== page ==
American Airlines Increases Domestic Fares $5 One-Way, $10 Round-Trip; High Fuel Costs Cited as Reason

FORT WORTH, Texas, April 28 /PRNewswire-FirstCall/ — American Airlines today filed to increase most domestic U.S. and U.S.-Canada fares by $5 one-way and $10 round-trip, effective immediately. The increase is to help offset the continuing high cost of jet fuel.

With crude oil remaining at record high levels — above $50 per barrel — all airlines have experienced significant increases in the cost of jet fuel. Each $1 rise in the price per barrel of crude oil costs American Airlines approximately $80 million a year.

In the first quarter of 2005 alone, American and its regional affiliates spent more than $1.1 billion on fuel, an increase of nearly 43 percent year over year. Over the past five years, American’s fuel expense associated with carrying one round-trip passenger has increased by more than $65 to an average $120 per passenger. Yet, the average ticket price has declined by nearly $45. “Clearly, the huge losses that the industry has experienced will continue until average fares begin to reflect the increased cost of providing air service,” said AMR’s Chairman and Chief Executive Officer Gerard Arpey. The Air Transport Association expects the airline industry to lose at least $5 billion in 2005.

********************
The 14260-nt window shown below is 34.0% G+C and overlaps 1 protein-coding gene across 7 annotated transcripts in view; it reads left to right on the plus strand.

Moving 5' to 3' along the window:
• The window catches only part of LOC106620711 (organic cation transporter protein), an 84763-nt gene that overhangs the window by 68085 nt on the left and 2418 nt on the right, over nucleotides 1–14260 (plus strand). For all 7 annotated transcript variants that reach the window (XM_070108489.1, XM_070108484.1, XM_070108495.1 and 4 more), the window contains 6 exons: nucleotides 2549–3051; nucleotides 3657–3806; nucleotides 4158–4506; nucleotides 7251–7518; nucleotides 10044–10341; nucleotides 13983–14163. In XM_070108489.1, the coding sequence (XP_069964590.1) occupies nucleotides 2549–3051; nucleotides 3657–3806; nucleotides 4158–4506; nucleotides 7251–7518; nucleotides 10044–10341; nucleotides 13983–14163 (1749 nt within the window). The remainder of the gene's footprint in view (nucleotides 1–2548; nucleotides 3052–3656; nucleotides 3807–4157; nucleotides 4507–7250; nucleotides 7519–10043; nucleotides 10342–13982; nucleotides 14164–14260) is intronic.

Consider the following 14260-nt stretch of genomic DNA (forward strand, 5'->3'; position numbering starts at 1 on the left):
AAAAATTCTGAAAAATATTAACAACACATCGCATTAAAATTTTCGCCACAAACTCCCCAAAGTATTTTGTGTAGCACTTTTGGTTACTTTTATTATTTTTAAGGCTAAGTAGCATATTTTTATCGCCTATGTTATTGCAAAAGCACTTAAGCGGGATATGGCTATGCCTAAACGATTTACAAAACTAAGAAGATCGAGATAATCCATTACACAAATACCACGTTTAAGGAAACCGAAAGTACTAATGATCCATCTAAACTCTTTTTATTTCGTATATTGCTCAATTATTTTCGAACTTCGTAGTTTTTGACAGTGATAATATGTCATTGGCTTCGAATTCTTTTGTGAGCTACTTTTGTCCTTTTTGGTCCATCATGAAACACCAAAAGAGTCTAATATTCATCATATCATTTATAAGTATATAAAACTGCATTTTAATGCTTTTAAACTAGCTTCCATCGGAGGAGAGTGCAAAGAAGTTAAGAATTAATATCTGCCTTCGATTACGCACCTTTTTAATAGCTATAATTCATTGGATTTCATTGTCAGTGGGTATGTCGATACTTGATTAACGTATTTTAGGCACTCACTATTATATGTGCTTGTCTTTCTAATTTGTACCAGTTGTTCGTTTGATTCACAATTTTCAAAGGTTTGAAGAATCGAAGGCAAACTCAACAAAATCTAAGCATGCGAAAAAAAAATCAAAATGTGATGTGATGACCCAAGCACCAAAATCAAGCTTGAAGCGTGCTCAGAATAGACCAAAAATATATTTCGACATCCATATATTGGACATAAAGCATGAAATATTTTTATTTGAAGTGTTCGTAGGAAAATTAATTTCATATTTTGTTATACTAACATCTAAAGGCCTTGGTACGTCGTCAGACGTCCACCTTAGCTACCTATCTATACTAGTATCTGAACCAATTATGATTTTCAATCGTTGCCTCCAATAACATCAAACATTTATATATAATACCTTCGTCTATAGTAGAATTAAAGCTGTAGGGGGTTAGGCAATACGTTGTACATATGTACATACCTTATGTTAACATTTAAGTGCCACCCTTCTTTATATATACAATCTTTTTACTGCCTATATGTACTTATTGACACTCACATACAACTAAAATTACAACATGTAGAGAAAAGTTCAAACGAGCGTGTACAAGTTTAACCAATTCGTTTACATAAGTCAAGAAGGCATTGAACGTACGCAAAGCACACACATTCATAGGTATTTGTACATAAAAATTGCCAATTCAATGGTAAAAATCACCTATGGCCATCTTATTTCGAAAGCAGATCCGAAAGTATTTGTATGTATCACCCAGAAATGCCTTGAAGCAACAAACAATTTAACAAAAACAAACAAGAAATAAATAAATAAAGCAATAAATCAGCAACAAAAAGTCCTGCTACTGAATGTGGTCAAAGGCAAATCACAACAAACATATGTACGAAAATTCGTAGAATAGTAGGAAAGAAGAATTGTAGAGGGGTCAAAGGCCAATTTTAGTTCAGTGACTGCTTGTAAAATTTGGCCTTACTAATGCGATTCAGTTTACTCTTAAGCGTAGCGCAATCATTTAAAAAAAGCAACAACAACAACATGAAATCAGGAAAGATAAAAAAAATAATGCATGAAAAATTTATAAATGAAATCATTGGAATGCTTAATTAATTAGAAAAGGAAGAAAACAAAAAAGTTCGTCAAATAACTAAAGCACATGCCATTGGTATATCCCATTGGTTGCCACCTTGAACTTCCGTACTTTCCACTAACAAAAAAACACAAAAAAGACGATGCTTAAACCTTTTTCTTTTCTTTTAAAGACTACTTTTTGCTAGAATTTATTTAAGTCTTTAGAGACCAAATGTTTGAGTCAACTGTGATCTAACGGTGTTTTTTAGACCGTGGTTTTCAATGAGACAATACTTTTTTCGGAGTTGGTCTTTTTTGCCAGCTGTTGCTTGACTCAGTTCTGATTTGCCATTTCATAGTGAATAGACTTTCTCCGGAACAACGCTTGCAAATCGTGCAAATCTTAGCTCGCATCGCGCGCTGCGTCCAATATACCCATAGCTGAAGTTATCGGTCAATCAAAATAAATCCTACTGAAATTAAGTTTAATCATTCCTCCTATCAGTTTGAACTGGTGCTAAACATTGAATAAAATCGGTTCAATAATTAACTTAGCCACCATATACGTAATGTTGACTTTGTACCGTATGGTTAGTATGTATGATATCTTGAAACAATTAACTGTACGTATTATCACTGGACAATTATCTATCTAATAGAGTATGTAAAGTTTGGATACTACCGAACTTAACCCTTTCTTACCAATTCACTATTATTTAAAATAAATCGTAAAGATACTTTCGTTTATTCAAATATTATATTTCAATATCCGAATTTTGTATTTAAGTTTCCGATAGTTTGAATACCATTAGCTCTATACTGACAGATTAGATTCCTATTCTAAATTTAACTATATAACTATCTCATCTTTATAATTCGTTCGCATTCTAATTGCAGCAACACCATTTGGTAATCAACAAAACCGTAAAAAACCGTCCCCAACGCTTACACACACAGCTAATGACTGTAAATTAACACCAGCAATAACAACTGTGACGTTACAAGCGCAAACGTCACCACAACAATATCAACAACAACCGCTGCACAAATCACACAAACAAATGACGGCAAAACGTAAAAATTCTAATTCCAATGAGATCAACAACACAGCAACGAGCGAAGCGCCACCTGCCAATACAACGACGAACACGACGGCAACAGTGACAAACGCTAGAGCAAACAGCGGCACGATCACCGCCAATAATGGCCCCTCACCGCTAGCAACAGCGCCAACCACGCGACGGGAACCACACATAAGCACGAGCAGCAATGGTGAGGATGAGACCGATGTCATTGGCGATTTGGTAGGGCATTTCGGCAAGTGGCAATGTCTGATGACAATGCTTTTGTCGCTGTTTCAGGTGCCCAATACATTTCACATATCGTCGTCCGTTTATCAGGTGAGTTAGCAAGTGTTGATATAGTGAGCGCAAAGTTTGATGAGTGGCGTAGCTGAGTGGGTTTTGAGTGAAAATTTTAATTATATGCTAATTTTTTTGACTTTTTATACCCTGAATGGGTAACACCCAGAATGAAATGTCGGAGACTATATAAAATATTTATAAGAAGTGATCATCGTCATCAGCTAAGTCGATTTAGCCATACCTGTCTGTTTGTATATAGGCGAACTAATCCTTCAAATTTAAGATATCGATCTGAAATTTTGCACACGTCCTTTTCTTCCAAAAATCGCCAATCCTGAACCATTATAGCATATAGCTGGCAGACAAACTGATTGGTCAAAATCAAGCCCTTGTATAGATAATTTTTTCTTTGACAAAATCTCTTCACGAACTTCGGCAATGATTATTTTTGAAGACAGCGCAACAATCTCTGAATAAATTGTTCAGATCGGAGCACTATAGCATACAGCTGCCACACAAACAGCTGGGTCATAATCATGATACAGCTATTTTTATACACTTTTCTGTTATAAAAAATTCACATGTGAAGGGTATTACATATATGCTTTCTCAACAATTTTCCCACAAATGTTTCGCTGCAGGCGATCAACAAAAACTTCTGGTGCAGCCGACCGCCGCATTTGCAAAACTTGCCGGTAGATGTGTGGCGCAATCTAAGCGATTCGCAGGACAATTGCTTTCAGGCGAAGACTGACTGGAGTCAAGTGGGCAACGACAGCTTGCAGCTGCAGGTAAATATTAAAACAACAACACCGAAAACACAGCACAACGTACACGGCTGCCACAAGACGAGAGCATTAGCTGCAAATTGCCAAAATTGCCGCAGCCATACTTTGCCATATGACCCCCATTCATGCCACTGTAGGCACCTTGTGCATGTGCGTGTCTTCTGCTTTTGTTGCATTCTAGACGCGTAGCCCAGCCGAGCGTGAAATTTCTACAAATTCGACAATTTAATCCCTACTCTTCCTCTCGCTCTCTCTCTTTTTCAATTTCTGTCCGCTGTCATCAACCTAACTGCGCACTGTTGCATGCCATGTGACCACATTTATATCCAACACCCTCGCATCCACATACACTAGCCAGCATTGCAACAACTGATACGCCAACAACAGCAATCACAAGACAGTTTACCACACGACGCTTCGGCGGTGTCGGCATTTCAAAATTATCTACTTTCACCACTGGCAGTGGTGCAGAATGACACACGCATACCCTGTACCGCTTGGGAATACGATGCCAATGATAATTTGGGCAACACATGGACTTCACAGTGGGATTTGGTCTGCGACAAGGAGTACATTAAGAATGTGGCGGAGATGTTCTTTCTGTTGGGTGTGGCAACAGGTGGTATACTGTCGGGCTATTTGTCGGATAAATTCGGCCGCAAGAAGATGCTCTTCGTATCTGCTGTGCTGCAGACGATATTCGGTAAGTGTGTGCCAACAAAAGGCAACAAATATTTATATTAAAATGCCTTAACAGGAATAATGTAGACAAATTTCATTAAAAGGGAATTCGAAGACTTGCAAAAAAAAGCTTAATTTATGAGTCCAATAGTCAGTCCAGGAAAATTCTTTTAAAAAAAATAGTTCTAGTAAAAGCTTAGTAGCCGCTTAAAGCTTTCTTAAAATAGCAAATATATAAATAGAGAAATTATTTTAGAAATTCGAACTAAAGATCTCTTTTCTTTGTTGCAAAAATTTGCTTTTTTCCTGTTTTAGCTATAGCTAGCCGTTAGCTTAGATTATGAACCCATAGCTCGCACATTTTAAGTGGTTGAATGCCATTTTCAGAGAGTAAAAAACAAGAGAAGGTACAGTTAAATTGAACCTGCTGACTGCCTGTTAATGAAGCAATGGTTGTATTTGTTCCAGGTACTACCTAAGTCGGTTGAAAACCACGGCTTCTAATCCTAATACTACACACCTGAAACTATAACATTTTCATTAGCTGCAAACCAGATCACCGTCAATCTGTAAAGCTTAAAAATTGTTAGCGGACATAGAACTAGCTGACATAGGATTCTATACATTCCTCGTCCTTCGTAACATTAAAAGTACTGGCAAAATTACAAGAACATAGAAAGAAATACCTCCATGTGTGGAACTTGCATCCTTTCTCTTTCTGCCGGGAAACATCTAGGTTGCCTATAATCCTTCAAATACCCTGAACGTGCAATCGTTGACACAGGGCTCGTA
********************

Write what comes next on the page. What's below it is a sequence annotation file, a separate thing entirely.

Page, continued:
American Airlines is the world’s largest airline. American, American Eagle and the AmericanConnection regional carriers serve more than 250 cities in over 40 countries with more than 3,800 daily flights. The combined network fleet numbers more than 1,000 aircraft. American’s award-winning Web site, AA.com, provides users with easy access to check and book fares, plus personalized news, information and travel offers. American Airlines is a founding member of the oneworld Alliance, which brings together some of the best and biggest names in the airline business, enabling them to offer their customers more services and benefits than any airline can provide on its own. Together, its members serve more than 600 destinations in over 135 countries.

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